Box (formerly Box.net)

The company has changed its name slightly (dropping the .net). These terms incorporate the new name but otherwise have not changed since last summer.

D. USER CONDUCT/ACCEPTABLE USE POLICY.

[…]

To the extent that the Services provide Users an opportunity to store and exchange information, materials, data, files, programs, ideas and opinions (“User Content”), you hereby represent and warrant that you have all necessary rights in and to all User Content you provide and all information contained therein. By registering to use the Services, you understand and acknowledge that Box and its contractors retain an irrevocable, royalty-free, worldwide license to use, copy, and publicly display such content for the sole purpose of providing to you the Services for which you have registered. In the event that you give Box the right to distribute your content, additional terms may apply to Box's usage or distribution of this content.  You continue to retain all ownership rights in any User Content you provide and shall remain solely responsible for your conduct, your User Content, and any material or information transmitted to other Users for interaction with other Users.  Box does not claim any ownership rights in any User Content.

Dropbox

The company has revised these terms since last summer. In general, those revisions appear to have been for the specific purpose of making their intent clearer. I wish every tech company would write agreements that were this clear and free of jargon.

Your Stuff & Your Privacy

By using our Services you provide us with information, files, and folders that you submit to Dropbox (together, “your stuff”). You retain full ownership to your stuff. We don’t claim any ownership to any of it. These Terms do not grant us any rights to your stuff or intellectual property except for the limited rights that are needed to run the Services, as explained below.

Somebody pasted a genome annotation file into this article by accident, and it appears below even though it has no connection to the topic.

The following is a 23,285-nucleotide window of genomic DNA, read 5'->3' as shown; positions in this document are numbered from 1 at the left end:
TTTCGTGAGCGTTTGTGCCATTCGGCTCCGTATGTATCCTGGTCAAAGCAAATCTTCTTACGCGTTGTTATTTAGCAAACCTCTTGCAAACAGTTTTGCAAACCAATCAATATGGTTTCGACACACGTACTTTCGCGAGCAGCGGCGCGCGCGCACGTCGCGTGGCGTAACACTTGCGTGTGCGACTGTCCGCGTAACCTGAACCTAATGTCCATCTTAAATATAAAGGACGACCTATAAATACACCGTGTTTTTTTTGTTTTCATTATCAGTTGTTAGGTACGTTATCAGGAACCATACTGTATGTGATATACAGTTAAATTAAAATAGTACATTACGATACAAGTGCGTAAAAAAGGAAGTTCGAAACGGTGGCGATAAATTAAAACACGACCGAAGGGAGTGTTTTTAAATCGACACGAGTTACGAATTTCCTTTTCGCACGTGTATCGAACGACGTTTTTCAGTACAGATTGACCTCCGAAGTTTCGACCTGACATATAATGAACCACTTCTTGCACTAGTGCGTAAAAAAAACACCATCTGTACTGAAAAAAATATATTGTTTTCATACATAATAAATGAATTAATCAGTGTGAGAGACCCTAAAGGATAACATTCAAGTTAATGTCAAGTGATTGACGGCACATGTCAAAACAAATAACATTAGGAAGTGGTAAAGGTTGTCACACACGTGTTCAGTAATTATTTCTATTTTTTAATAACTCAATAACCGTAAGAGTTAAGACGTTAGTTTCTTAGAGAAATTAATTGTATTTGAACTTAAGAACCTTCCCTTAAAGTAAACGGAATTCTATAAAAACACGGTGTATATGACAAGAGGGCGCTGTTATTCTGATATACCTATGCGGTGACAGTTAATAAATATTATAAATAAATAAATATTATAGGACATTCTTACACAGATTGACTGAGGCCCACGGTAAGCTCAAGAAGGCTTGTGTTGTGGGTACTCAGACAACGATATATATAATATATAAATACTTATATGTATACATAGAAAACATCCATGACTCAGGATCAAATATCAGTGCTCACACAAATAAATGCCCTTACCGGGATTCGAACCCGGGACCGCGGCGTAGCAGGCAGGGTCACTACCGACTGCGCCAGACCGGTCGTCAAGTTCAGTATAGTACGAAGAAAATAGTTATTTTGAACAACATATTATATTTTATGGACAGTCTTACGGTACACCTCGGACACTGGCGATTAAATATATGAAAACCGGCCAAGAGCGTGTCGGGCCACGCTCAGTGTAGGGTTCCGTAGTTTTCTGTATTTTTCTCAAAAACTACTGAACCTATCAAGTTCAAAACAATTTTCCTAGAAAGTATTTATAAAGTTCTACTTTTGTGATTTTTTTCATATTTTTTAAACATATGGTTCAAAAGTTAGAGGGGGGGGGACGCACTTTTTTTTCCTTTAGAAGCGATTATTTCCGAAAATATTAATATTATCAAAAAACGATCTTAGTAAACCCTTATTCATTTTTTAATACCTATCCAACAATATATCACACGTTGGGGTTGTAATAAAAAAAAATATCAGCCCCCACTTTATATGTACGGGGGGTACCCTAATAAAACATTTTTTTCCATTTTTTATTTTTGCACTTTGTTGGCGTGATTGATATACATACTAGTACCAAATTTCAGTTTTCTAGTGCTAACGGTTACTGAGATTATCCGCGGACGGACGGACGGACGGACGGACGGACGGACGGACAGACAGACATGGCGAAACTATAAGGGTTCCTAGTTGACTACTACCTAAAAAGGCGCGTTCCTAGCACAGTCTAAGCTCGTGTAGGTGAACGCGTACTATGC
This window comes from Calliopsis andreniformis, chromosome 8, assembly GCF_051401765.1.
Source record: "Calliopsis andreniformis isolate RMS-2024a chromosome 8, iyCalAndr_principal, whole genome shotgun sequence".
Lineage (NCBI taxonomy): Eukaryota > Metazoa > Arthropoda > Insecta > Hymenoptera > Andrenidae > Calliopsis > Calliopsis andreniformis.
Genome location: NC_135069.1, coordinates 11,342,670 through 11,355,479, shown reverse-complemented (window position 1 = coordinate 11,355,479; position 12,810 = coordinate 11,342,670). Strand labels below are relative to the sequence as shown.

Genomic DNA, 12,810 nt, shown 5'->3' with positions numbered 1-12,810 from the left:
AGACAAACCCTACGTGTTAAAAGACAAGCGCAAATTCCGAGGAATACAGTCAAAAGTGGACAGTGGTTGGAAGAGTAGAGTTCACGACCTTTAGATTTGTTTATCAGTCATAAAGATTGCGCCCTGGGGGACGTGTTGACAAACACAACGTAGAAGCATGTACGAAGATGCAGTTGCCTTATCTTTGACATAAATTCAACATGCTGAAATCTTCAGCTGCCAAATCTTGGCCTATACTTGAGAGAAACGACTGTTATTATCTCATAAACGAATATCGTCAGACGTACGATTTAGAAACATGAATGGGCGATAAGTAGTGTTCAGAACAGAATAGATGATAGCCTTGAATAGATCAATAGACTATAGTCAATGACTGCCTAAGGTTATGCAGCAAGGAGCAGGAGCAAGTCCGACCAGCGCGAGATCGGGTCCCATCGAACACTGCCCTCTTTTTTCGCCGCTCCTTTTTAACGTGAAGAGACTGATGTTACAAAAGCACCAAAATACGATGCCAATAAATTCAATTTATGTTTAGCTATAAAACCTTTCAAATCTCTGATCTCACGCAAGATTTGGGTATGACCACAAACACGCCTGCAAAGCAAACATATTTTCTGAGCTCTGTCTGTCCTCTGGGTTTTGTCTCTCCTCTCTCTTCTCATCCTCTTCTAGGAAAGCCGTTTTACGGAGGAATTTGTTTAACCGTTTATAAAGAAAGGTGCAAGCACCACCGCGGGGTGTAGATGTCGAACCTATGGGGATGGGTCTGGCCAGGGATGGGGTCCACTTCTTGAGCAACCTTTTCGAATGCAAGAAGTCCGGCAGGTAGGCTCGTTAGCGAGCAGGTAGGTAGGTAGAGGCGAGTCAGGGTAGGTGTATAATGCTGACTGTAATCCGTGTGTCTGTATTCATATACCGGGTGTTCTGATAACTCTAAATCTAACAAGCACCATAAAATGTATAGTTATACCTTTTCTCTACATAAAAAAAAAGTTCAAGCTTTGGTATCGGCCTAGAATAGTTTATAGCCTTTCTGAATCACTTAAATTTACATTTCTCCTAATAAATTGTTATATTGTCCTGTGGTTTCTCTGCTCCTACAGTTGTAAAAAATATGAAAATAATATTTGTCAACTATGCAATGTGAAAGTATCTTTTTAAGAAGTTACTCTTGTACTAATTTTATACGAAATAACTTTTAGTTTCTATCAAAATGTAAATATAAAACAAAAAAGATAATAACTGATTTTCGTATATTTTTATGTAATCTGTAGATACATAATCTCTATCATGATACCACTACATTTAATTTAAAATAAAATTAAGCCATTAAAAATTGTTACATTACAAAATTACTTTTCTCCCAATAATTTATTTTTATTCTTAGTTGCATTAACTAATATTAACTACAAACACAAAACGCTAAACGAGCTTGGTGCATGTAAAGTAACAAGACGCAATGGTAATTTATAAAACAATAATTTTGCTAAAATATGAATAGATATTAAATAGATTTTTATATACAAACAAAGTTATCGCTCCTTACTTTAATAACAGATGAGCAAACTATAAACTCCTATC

We may need your permission to do things you ask us to do with your stuff, for example, hosting your files, or sharing them at your direction. This includes product features visible to you, for example, image thumbnails or document previews. It also includes design choices we make to technically administer our Services, for example, how we redundantly backup data to keep it safe. You give us the permissions we need to do those things solely to provide the Services. This permission also extends to trusted third parties we work with to provide the Services, for example Amazon, which provides our storage space (again, only to provide the Services).

To be clear, aside from the rare exceptions we identify in our Privacy Policy, no matter how the Services change, we won’t share your content with others, including law enforcement, for any purpose unless you direct us to. How we collect and use your information generally is also explained in our Privacy Policy.

Page 2: Google, Microsoft, SugarSync, and Ubuntu One -->

Topics: Enterprise Software, Legal, Microsoft

About

Ed Bott is an award-winning technology writer with more than two decades' experience writing for mainstream media outlets and online publications. He has served as editor of the U.S. edition of PC Computing and managing editor of PC World; both publications had monthly paid circulation in excess of 1 million during his tenure. He is the a... Full Bio